Mumbai: If indiscriminate human actions are ruining life on planet, then corrective actions like the world’s longest beach cleanup in Versova, Mumbai, are also giving hope of recovery. Nature had a surprise in store and it coincided with the World Water Day. On March 22 as the volunteers at the Versova beach were engaged in their cleanup drive, they spotted hatchling of a specie and notified the state forest department. The officials confirmed that the hatchlings were Olive Ridley turtles and that they have returned here after 20 years. Lawyer turned beach cleanup activist, Afroz Shah, who has been spearheading the Versova cleanup for a record 127 weeks, shared the news on social media,
Fantastic news for Mumbai. We got back Olive Ridley Sea Turtle after 20 years. Historic moment nested and hatched at our beach. We facilitate their journey to ocean. Constant cleaning helps marine species. Marine conservation centre needed at Versova beach.
Week 127 .
Fantastic news for Mumbai .
We got back Olive Ridley Sea Turtle after 20 years. Historic moment
Nested and Hatched at our beach. We facilitate their journey to ocean.
Constant cleaning helps marine species.
— Afroz Shah (@AfrozShah1) March 22, 2018
He further added, “Olive Ridley sea turtles are extremely precious species and if they have returned to the beach it is an indication that our eco-system has regenerated. Versova beach, which was once filthy and full of dirt, has now been cleaned and thus the mammals also want to come.”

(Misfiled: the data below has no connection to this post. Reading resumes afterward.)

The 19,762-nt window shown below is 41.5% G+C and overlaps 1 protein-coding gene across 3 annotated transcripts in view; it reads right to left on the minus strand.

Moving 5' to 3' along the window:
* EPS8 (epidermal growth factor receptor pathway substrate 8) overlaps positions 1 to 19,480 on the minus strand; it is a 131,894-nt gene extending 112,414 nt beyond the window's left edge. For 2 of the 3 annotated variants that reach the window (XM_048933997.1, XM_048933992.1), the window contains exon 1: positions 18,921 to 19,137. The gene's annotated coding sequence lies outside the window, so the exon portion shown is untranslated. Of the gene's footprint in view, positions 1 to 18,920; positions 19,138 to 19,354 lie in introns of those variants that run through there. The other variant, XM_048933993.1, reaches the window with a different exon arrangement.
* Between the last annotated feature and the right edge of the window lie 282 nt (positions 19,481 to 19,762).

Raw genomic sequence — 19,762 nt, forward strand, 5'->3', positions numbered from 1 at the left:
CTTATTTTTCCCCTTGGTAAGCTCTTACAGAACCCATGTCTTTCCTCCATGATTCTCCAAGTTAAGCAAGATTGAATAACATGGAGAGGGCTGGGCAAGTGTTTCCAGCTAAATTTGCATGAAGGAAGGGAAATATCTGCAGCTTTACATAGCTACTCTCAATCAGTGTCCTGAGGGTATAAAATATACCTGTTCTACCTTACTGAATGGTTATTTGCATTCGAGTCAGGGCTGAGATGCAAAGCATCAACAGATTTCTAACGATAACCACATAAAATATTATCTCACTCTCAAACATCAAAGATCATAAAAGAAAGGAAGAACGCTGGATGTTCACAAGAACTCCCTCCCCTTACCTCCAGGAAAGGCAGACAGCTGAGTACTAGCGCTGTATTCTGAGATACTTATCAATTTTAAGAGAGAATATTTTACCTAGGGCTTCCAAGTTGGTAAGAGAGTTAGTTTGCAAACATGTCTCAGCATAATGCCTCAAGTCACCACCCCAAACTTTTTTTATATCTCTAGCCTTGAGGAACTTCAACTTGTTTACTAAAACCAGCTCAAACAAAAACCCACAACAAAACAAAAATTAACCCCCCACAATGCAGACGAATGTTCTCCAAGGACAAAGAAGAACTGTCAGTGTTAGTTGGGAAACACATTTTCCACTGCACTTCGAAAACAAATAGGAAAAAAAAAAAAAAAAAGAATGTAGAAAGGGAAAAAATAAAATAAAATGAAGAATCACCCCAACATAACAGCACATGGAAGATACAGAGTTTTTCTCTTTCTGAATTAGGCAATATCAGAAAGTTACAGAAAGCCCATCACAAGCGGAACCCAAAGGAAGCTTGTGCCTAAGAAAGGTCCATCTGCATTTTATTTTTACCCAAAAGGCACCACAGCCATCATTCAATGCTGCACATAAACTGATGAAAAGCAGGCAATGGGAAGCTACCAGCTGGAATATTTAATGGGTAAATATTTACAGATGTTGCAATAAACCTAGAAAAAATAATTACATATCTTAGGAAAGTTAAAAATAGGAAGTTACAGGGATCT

Afroz had initiated the mega Verosva cleanup drive in October 2015. So far he and his team of 1200 volunteers have cleaned up over 9 million tonnes of garbage from the beach, making it one of the biggest beach cleanup exercises in the world.
The 80 turtles were sent back to the Arabian Sea late on Thursday by the forest officials. A volunteer, who was present at the Versova beach told PTI,
I have witnessed something surreal …a life changing experience… 80 Olive Ridley turtles walking back to the sea.
This is a big moment in the 127 week timeline of the Versova beach cleanup. After all the recognition and the accolades that the cleanup drive and the man behind it all – Afroz Shah have got, the return of the Olive Ridleys is nature’s way of acknowledging this herculean effort and gives hope for the future. In his reaction to this news Head of United Nations Environment Programme, Erik Solheim sums it up well, “The cleaner our beaches, the more life will thrive!”